It’s Five O’clock Somewhere

Infographics and interactive pieces need not always be about data. Sometimes they can help you find things far more practical than levels of Canadian defence spending or changing demographics. Sometimes they can help you find new summer cocktail recipes. Like this piece from the New York Times.

Journalist
Journalist

And if you’re me, you can add the experiments to your running tally of drinks as new data points.

Credit for the piece goes to Jacky Myint, Emily Weinstein, Des Shoe, and Tony Cenicola.

A Nine-story Log Cabin

It’s like a log cabin. But taller. A lot taller. The New York Times reports with an infographic on a nine-story block of flats (apartment building for us Americans) in London called the Graphite Apartments that was built almost entirely of timber.

Log cabin
Log cabin

Credit for the piece goes to Mika Gröndahl.

New York Times Lies About Science

In a rare infographic misstep, the New York Times published an incorrect diagram detailing the centre of the Earth.

Centre of the Earth
Centre of the Earth

Clearly, anyone who knows anything about science knows that it is not a solid core of iron at the centre of the Earth, but dinosaurs. And I see no dinosaurs in this diagram.

Credit for the piece goes to Jonathan Corum, Ritchie S. King, and Frank O’Connell.

Examining Growth in the G-20

On Sunday the New York Times featured a small graphic highlighting the disparity in growth rates across the G-20 if broken into the ‘core’ G-8 and then what one might call the emerging markets of the G-11.

NYT Coverage of G-20 Growth
NYT Coverage of G-20 Growth

The charts are small yet compelling in telling the story of how the two different groups are performing. However, I was left wanting to better understand the comparisons between the sizes and growth of the various countries. The areas of circles are difficult to compare and aggregates mask interesting outliers. So, using what I imagine to be the same data from the IMF, I took a quick try at the data to create my own infographic.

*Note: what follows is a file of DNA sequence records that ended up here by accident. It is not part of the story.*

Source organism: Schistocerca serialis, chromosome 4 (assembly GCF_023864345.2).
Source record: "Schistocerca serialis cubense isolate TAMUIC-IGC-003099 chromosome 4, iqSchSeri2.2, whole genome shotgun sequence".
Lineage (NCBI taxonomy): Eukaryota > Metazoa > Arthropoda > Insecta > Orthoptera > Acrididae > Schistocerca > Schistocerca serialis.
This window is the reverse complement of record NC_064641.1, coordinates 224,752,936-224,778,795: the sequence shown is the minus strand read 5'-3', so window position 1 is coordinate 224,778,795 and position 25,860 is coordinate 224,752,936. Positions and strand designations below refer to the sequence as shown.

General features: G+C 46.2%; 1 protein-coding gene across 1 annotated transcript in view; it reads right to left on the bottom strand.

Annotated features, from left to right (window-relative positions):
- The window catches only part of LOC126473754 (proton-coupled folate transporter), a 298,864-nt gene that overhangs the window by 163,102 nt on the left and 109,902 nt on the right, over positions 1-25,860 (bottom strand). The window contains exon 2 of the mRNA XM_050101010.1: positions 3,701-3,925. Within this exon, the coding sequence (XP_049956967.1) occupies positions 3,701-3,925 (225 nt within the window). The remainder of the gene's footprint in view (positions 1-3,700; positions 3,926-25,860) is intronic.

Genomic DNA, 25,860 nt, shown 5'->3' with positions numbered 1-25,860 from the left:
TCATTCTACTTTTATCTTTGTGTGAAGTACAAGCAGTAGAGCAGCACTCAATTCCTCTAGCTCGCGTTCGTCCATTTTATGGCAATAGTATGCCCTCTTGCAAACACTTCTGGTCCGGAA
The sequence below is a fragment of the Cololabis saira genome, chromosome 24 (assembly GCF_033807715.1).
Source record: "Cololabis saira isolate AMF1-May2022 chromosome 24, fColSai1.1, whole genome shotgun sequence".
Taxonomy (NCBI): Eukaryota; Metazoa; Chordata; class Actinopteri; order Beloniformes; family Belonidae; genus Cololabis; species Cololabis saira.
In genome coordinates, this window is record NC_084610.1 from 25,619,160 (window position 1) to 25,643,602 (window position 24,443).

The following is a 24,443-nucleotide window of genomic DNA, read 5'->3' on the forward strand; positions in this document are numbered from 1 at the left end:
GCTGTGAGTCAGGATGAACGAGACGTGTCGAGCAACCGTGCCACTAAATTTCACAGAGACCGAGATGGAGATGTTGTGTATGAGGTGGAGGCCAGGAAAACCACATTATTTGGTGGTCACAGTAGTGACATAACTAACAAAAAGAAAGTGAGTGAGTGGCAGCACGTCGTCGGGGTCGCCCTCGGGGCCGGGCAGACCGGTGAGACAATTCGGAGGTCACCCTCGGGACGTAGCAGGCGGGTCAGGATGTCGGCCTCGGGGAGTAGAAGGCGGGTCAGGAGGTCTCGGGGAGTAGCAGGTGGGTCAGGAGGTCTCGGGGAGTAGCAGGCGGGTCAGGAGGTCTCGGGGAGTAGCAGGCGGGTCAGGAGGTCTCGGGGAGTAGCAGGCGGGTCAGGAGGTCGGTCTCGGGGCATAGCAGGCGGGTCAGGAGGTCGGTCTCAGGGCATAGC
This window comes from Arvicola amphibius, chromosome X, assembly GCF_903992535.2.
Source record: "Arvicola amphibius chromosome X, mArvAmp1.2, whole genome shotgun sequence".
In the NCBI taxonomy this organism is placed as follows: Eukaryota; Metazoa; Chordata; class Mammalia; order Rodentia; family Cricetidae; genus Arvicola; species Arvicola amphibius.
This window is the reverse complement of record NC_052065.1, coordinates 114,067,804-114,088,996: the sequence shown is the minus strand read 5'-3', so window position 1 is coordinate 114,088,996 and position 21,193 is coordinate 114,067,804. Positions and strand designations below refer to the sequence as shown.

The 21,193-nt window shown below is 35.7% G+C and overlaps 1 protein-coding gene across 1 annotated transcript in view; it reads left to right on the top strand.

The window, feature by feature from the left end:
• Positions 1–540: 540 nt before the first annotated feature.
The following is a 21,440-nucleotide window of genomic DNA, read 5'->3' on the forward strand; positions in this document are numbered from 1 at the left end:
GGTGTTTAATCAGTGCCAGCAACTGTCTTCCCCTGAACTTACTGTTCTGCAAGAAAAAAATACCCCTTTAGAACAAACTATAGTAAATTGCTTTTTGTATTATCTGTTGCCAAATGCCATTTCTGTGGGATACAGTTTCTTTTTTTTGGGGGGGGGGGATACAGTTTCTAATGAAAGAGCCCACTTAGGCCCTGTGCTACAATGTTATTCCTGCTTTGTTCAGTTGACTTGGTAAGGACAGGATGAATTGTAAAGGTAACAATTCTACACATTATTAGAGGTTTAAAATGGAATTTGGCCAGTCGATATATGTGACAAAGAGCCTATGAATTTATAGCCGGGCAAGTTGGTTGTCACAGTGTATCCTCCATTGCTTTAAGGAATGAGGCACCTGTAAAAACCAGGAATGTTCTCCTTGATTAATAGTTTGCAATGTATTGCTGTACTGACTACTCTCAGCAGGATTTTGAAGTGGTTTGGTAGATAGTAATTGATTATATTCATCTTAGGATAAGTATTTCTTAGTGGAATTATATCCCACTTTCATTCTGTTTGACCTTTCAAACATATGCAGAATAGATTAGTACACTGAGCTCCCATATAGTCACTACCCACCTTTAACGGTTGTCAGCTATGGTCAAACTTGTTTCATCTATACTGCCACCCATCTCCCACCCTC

My G-20 Size and Growth Graphic; click for the full-size view
My G-20 Size and Growth Graphic; click for the full-size view

Indeed, interesting stories began to appear as I plotted the data. Russia is a member of the G-8, but perhaps has more in common with the G-11. After all, Russia’s growth was nearly 500%. Similarly interesting were Canada and Australia. The former, a G-8 country, was the only G-8 country besides Russia to have greater than 100% growth. And Australia, certainly not an emerging market in most senses, experienced nearly 300% growth. Whereas the emerging markets of Mexico and South Korea lag behind the rest of the G-11.

Then, when plotting the sizes of the economies, China was no surprise as the second-largest economy. However, that Brazil has managed to already surpass the G-8 economies of Italy, Russia, and Canada was a bit shocking. And Brazil looks nearly ready to surpass the UK, but for its apparent recent downturn. Also interesting to note are the Financial Crisis dips in GDP across most countries. Some countries, like China, unsurprisingly did not suffer greatly. However, that Japan and South Africa kept on a steady pace of growth was unexpected.

All of that would have been missed but for a slightly deeper dive into the IMF data. And a few hours of my time.

Congratulations, College Grads. Now Pay Up.

It’s that time of year when young men and women step outside into the big, real world and realise just how much money they owe to various creditors. Yay. The problem, however, has continued to get worse for students. This interactive infographic by the New York Times explains just how so by comparing student debt to costs.

The overall view of indebtedness
The overall view of indebtedness

While the bubble chart is also available in map form—though I don’t find that particularly useful myself—the more interesting added layer of complexity comes from the data displayed when the user selects a specific university.

Debt at Penn State, which I attended for all of two semesters
Debt at Penn State, which I attended for all of two semesters